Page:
I arrived in Stockholm after the sun had set, so I didn’t get my first real look at the city until the next morning. From my bed at the history-laden Hotel Skeppsholmen, I could see across the bay waters of Stockholms ström to the edges of Södermalm, the edgy residential neighbourhood that’s a hub of vintage shops, independent eateries, and galleries. Between the trees perched over the water, there are low-rise buildings in shades of brown, cream, yellow, and orange, stacked side by side like blocks of Lego, with boats and ferries coasting back and forth in front of them. The view was impressive, but as I started to explore the city, I quickly learned that every site, from hotel to museum to rooftop bar, claims to offer its own impressive view of Sweden’s capital. Fortunately, all the claims are true—this is one good-looking city.
By the numbers, Stockholm’s geography sounds confusing—the city is spread over 14 islands, connected via 57 bridges—but it’s actually incredibly accessible, and easy to navigate. A short walk is all that’s required to get from one neighbourhood to the next, and each one offers a wildly different city vibe: within a half-hour, visitors can trek from Gamla Stan, Stockholm’s quaint 13th-century, cobblestone-filled Old Town, to the bustling city centre and headquarters of Nordiska Kompaniet (known as NK—Sweden’s version of the Hudson’sBay Company), to the glamorous Östermalm district, which is home to upscale boutiques, food halls, and spas.
Stockholm has, commendably, preserved its architectural history while innovating from the inside out—another trait that contributes to the city’s casual elegance and inviting atmosphere.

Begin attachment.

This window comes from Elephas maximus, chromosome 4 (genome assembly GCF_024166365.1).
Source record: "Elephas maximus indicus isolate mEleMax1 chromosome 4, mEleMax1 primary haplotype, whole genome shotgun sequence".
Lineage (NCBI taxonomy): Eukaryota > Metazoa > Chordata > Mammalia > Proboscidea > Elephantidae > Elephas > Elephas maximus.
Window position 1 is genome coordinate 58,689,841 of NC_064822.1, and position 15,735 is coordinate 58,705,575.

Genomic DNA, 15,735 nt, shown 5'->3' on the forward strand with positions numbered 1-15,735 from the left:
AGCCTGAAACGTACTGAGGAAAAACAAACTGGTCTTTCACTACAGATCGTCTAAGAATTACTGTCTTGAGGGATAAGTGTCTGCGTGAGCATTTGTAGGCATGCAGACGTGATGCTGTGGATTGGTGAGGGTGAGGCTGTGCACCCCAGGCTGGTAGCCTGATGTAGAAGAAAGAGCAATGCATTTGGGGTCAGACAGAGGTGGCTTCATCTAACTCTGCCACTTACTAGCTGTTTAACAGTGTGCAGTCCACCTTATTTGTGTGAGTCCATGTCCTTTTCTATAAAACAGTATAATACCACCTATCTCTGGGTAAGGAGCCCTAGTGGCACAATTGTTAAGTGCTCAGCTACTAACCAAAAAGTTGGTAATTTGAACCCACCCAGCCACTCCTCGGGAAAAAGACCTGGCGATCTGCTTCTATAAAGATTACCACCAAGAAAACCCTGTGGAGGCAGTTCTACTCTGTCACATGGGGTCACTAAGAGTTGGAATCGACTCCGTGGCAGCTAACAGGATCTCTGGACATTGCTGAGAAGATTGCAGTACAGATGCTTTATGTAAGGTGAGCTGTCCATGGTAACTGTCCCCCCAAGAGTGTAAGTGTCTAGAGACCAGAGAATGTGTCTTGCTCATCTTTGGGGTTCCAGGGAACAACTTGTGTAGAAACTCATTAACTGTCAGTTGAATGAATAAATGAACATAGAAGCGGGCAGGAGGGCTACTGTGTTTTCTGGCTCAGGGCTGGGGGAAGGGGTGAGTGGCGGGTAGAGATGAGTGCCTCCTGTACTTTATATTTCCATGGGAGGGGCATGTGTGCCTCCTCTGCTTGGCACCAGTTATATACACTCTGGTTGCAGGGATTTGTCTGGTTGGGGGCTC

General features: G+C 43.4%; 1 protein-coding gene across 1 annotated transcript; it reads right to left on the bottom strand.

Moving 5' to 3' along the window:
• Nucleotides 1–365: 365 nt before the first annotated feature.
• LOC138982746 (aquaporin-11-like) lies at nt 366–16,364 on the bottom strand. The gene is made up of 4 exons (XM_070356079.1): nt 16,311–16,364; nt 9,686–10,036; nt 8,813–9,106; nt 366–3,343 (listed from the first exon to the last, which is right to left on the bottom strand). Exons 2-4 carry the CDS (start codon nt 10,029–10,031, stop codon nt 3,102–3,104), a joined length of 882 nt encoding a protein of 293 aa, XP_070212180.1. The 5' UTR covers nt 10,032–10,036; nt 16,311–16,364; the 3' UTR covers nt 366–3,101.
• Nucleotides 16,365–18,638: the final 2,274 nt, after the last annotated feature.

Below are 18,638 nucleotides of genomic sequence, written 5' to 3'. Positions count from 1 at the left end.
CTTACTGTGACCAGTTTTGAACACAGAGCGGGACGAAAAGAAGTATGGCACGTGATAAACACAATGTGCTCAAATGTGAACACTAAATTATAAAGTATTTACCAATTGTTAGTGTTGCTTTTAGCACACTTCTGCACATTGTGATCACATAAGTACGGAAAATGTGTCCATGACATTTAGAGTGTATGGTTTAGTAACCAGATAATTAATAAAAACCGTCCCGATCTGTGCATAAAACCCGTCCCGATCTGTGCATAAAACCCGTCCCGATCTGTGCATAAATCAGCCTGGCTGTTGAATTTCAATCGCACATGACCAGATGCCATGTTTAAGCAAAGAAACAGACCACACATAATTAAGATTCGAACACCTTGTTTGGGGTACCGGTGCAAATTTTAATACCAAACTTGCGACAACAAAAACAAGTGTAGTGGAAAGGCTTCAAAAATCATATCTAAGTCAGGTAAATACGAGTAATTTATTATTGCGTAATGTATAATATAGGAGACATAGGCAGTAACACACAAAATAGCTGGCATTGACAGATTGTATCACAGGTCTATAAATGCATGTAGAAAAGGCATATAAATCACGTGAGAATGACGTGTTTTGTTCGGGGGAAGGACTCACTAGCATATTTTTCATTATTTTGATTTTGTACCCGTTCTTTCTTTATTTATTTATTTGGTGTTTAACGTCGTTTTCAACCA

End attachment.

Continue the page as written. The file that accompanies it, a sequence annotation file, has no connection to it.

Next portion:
Hotel Skeppsholmen, my temporary home throughout the trip, is a perfect example. Though it opened in 2010, the hotel’s roots date back to 1699, when the two-building property functioned as a military barracks (Skeppsholmen, the small island on which the hotel sits, was once a naval base). The hotel’s buildings (listed by the government as historic) have been brought up to date; the designers managed to incorporate minimalistic Scandinavian design while preserving and highlighting historical details. For instance, while guestroom décor is modern and cozy, the flooring in the halls is original. Footsteps echo powerfully today just as they would’ve done for the military personnel walking the same path decades ago. And each guest room boasts a plaque with a bit of history—the story of a former occupant. My suite was dedicated to commander-in-chief Charles Léon De Champs, who at one point was head of the country’s marines and lived in the room from 1933 to 1936.
Sightseeing also offers insight to the city’s mastery of honouring history while showcasing contemporary culture. There are vast arrays of artsy spectacles to take in, from ABBA: The Museum on the tree-filled island of Djurgården to Kulturhuset, a multi-floored cultural centre—almost like an art-filled mall—with galleries,libraries, theatres, and cinemas in the heart of the city centre, to the Nobel Museum, which forms one side of Stortorget Square in Gamla Stan and offers the comprehensive history behind each Nobel Prize ever awarded.
My favourite of the lot was Fotografiska, the city’s photography museum, which is situated on the waterfront, a short walk from Södermalm. It, too, opened in 2010, but its structure dates back to 1906, when the building was a customs house for ships coming into and out of the city. The exhibitions are presented with beauty and power—an exhibit called Where the Children Sleep revealed photographs of child refugees fleeing Syria.